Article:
This post is from the 30-day reflective writing series I made for Academic Writing Month (November 2018). For background on the series and links to all the videos, visit this page. To turn on subtitles: On a computer, hover at the bottom of the video window to make the row of icons appear; click on the “settings” icon (which looks like a cog), and select “Subtitles.” On a phone, the “subtitles” icon is in the bottom right corner of the screen.
DAY 13 CONTENT SUMMARY:
We often think of academic genres in terms of broad categories like “book” and “article,” but in fact, there are countless academic micro-genres. I think of every journal and every university press book series as its own micro-genre.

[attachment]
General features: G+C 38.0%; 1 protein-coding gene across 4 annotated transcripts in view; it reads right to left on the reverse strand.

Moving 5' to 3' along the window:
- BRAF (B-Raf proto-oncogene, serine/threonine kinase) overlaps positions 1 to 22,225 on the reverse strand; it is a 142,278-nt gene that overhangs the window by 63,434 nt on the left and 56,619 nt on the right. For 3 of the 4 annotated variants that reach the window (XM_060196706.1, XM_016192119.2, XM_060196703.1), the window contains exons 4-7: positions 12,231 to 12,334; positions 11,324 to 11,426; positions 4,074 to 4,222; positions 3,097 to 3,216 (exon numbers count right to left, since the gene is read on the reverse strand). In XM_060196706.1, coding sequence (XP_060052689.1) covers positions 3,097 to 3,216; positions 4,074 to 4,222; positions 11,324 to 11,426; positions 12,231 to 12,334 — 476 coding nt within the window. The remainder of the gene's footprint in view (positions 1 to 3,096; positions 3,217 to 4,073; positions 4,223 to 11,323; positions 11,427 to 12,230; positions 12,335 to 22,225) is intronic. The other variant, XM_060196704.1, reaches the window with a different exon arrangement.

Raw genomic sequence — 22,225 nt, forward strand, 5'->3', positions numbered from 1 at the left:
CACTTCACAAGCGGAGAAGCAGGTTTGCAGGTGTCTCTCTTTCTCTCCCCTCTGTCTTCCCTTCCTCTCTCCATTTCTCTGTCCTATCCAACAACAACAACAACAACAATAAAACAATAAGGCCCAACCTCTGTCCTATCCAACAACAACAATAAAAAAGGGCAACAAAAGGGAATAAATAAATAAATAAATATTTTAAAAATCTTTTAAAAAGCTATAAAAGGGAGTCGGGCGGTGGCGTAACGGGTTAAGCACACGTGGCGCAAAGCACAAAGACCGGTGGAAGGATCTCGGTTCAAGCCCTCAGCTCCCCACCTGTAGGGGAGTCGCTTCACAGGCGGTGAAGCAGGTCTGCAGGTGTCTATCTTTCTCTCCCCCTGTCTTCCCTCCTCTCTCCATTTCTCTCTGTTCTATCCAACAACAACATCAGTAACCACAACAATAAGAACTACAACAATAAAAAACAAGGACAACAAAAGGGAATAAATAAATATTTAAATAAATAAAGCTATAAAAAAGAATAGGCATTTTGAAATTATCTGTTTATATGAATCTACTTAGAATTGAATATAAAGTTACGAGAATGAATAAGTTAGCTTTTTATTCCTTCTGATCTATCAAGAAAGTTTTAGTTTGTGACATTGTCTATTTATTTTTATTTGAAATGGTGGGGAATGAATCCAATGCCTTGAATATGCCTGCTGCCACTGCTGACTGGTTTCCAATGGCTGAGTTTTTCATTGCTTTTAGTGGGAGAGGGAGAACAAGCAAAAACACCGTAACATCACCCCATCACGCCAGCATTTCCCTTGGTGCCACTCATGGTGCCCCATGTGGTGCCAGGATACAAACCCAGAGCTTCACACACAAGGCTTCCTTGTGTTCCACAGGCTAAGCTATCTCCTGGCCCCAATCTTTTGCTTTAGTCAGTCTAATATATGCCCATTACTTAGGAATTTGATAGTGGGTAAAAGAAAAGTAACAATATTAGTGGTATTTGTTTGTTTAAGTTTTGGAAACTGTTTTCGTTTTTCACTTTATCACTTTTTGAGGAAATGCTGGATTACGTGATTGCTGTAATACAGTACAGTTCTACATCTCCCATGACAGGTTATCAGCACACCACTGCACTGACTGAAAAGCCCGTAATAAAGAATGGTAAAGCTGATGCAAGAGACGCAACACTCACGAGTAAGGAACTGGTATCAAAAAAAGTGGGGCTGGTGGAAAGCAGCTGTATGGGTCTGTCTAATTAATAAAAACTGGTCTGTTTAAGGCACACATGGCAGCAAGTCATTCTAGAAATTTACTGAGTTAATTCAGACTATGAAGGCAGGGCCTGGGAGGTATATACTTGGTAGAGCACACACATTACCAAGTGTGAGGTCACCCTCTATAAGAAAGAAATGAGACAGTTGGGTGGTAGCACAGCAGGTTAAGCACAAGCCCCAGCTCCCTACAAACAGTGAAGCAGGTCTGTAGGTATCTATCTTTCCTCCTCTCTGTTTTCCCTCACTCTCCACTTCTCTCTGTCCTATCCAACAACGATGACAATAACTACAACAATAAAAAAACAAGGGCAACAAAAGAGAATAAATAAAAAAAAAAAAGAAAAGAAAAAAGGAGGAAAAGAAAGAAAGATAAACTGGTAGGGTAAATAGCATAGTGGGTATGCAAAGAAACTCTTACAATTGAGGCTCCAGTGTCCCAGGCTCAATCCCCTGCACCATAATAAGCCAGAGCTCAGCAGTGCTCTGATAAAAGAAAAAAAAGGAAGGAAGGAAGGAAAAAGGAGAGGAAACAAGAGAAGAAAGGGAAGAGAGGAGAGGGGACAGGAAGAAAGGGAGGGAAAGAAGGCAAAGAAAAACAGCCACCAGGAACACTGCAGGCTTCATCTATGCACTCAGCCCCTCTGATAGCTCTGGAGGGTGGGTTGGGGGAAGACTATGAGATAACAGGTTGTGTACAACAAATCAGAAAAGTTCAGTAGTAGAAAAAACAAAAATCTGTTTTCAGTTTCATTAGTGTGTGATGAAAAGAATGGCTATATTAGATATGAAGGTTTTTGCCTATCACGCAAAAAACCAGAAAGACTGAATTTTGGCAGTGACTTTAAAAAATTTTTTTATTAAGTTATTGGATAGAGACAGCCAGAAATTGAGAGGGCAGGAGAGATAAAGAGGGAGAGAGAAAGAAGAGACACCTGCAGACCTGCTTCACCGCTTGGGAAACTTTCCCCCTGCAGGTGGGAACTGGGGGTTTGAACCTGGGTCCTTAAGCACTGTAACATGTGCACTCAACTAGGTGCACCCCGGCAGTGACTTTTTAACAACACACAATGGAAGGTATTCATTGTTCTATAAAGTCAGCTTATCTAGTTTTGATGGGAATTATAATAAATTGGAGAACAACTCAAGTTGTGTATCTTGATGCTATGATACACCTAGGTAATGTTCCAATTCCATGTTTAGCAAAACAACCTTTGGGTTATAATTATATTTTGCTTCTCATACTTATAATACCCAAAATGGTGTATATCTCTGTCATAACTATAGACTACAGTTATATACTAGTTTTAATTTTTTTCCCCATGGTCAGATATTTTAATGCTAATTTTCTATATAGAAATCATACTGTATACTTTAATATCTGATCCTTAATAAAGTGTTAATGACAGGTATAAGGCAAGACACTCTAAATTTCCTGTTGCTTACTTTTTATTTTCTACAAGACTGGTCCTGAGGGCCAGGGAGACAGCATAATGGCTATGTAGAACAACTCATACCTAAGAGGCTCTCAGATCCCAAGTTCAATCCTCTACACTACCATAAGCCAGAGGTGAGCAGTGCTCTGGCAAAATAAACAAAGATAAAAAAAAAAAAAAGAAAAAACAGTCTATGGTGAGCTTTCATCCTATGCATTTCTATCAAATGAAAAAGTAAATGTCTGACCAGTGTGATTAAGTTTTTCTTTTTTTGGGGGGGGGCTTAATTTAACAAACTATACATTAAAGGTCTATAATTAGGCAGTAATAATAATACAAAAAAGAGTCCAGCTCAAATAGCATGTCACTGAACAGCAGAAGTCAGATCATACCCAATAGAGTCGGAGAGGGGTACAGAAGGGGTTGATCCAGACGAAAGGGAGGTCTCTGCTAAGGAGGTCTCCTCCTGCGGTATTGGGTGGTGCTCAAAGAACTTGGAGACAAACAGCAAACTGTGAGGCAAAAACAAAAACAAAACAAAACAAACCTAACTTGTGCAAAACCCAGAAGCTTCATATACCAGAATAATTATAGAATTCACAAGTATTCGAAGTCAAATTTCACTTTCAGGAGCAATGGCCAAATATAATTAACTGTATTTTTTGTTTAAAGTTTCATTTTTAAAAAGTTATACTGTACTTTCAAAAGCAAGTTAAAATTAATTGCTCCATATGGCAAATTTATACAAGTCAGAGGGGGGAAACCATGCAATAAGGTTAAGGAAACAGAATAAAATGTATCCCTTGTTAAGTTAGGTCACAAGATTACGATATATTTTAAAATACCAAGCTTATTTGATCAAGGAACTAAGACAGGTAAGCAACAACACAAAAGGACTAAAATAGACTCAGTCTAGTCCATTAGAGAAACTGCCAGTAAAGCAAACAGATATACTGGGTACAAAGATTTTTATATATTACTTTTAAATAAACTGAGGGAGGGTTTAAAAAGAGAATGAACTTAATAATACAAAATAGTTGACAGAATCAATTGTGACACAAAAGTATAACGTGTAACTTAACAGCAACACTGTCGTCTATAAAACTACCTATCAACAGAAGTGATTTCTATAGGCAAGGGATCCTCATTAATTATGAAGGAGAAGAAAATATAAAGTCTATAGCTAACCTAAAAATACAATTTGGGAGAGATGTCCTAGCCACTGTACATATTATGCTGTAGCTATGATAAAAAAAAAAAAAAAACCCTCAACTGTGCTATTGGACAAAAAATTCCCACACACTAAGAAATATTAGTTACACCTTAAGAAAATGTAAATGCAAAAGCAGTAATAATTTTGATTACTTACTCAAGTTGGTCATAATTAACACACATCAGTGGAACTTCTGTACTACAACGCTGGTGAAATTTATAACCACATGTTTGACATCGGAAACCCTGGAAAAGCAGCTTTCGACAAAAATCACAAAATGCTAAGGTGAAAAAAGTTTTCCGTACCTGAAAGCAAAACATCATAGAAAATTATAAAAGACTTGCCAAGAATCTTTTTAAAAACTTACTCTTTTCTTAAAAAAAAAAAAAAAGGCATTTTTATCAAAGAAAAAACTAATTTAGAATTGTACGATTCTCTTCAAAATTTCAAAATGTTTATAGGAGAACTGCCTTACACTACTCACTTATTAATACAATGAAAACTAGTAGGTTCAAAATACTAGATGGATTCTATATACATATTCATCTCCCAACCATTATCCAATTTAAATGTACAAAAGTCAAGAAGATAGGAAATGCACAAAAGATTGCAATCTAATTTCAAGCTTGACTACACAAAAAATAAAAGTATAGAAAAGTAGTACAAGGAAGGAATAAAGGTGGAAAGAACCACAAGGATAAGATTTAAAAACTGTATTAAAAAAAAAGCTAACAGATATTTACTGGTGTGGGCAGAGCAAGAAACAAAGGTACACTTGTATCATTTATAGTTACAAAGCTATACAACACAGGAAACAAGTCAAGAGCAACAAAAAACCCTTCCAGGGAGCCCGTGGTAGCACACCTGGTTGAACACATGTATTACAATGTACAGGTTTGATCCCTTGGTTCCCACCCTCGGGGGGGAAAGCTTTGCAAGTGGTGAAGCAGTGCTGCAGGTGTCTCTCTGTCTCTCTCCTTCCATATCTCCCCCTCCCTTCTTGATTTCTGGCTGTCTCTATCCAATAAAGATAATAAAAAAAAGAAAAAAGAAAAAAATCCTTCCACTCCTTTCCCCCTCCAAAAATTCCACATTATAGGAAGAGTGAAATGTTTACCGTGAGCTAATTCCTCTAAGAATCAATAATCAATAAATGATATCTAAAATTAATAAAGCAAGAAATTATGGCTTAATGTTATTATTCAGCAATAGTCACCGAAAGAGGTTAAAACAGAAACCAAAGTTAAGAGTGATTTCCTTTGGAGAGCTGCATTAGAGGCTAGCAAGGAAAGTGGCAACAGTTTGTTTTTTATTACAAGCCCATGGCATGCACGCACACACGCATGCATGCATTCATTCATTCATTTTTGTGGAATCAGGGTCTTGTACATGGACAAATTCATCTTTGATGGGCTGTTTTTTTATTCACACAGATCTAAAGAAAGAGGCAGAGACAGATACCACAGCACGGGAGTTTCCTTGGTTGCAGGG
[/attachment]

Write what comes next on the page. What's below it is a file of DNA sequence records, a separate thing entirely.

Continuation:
Determining your micro-genre, or even just making a short list of articles/presses you want to send your manuscript to, can provide a lot of information about both formal and substantive aspects of your manuscript. Your decisions about length, structure, tone, framing, and more, can be informed by what you see in other texts within your micro-genre.
Keep in mind that just because other texts in your target micro-genre have a given feature, this doesn’t mean you necessarily have to adopt that feature. Genres are like families; the texts within a given (micro)genre share common features, but they aren’t identical to each other. You are ultimately the one who decides how to conform to or subvert the conventions of your genre and micro-genre. This reflection question is an opportunity to consider how you will do that.